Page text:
3 ways to get hacked without touching your computer
Cybersecurity isn’t only about emails and passwords. In fact, the risks go far beyond the internet. In this post, we take a look at three ways advisors could be vulnerable to a hack without even logging on to their computer or other electronic device.
Snail mail: Believe it or not, the most common way to get your identity stolen is through regular mail. While e-mail certainly carries its own set of risks, we often neglect how vulnerable we are when we’re transferring classified information the old-fashioned way. Think about it. How often do you send your clients their financial updates through the mail? Do they have a security plan in place at their home preventing the potential theft of physical mail when it’s dropped off in their mailboxes? What about the mail that sits around at your office – is it in a secure and monitored location? The best solution is to eliminate the use of snail mail altogether. We realize this isn’t as easy as it sounds; however, the good news is there are other ways to tighten security measures. One such solution is using digital signatures. At Kestra Financial, we’ve invested heavily in developing a robust electronic signature solution for our advisors. Using electronic signatures is not only more efficient and accurate, it’s also much safer than their paper counterparts because they are heavily encrypted.
Phone fraud: It’s incredibly easy for fraudsters to con private information out of someone over the phone. In fact, phone scams, more technically referred to as “social engineering,” are one of the most dangerous security threats facing advisors today. This is because there is no system out there to protect against the practice. It’s important for advisors to never lose site of the fact that their chief responsibility is to protect their clients’ assets. In this business, we have an innate desire to help our clients and provide excellent customer service. But when it comes to phone calls, it’s critical to always err on the side of caution and recognize that sometimes, there’s a fine line between service and giving away too much information. Curious to see how easy it is to fall victim to social engineering? Check out this YouTube video.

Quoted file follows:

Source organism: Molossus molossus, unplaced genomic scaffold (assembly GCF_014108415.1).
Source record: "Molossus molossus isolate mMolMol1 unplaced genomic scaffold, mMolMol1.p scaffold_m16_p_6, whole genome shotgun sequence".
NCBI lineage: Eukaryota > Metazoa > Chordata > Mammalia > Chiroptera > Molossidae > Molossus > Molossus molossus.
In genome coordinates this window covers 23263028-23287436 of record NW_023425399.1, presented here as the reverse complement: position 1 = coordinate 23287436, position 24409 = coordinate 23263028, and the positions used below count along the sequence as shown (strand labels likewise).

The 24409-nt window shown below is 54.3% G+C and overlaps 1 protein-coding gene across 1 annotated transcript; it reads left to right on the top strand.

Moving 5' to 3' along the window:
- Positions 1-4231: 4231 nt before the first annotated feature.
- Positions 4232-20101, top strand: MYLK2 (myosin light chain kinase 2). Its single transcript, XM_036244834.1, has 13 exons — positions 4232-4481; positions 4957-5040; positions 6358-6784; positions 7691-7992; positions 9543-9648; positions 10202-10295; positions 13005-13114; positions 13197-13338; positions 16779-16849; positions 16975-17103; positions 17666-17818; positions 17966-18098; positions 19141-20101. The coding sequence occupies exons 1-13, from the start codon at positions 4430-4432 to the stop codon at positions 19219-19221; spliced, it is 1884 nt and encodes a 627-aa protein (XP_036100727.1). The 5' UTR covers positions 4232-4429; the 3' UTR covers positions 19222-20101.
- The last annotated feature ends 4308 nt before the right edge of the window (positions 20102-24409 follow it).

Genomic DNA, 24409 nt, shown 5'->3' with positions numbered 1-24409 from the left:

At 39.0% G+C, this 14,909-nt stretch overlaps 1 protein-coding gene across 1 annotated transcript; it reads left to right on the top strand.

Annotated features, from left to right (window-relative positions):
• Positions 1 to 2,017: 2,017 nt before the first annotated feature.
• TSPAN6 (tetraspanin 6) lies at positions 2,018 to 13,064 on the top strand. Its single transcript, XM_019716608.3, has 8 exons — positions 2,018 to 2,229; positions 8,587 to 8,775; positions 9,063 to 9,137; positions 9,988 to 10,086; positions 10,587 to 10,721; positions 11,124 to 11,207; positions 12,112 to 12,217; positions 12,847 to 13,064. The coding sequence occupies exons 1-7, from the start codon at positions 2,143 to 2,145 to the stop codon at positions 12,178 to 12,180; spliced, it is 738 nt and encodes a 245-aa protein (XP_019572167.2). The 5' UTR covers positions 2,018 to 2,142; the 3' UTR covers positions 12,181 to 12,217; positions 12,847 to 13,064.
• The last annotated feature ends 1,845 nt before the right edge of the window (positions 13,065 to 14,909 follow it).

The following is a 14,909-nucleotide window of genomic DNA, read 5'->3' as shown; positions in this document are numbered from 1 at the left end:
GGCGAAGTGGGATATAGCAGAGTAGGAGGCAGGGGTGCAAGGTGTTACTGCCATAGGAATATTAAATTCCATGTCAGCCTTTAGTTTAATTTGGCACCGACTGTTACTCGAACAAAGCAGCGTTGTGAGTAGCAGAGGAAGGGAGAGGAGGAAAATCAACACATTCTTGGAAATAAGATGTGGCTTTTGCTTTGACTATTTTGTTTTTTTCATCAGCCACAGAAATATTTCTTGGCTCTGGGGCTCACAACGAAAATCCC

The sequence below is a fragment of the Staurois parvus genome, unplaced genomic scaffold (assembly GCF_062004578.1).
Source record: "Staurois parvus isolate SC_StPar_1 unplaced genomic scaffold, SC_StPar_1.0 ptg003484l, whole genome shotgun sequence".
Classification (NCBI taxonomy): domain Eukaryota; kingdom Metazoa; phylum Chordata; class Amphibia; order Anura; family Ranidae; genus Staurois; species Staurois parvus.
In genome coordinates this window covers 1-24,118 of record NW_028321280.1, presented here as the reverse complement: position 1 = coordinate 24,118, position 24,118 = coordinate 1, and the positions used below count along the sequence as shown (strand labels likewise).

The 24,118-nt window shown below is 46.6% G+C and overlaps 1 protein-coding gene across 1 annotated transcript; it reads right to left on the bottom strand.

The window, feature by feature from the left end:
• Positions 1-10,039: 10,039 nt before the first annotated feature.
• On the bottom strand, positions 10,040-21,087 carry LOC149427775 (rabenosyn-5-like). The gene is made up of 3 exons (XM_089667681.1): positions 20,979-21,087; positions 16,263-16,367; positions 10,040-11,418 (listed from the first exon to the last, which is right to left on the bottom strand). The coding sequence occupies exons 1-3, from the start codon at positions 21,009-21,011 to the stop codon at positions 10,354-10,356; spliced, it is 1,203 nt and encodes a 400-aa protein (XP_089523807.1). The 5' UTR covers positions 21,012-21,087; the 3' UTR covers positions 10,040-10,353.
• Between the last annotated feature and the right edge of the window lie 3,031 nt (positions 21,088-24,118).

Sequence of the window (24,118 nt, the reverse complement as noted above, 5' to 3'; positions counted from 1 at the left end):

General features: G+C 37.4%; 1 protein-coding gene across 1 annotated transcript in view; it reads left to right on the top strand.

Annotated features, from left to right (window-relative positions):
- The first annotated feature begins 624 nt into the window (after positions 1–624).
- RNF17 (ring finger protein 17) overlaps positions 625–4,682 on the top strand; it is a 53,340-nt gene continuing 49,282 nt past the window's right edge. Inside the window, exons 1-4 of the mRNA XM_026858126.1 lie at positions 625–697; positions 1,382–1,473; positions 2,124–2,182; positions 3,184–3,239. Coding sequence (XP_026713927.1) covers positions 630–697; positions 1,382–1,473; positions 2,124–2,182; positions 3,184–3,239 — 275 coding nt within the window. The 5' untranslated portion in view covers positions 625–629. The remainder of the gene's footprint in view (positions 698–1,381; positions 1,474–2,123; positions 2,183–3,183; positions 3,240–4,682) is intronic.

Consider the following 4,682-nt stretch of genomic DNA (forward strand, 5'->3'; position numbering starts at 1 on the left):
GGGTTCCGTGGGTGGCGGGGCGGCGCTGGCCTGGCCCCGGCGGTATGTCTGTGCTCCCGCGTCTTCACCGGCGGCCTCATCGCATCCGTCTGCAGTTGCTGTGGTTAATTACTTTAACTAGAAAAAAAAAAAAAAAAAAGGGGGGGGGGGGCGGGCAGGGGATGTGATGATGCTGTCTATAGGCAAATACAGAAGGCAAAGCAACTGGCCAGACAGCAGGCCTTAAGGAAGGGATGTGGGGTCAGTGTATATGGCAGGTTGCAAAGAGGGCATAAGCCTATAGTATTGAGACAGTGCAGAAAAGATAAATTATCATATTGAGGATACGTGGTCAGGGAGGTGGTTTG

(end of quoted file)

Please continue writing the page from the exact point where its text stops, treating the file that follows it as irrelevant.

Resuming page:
Physical theft: Online identity theft has gone from a matter of “if” to “when.” However, while we seem to have a heightened awareness of our risks on the web, it seems like physical theft has largely been neglected. Advisors, especially, should be cognizant of the risks associated with physical theft. For example, are your office computers encrypted so that even if they were stolen, hackers wouldn’t be able to break through? Do you have a policy in place for shredding paperwork in a timely fashion? Is your use of paper minimized? Remember, nothing is less encrypted than paper – you don’t need a password to unlock a binder clip!
As an advisor, the biggest information risk is you, which is why you need to act as your own human firewall and use your best judgement when handling confidential information. That’s your responsibility to you, your firm and your clients.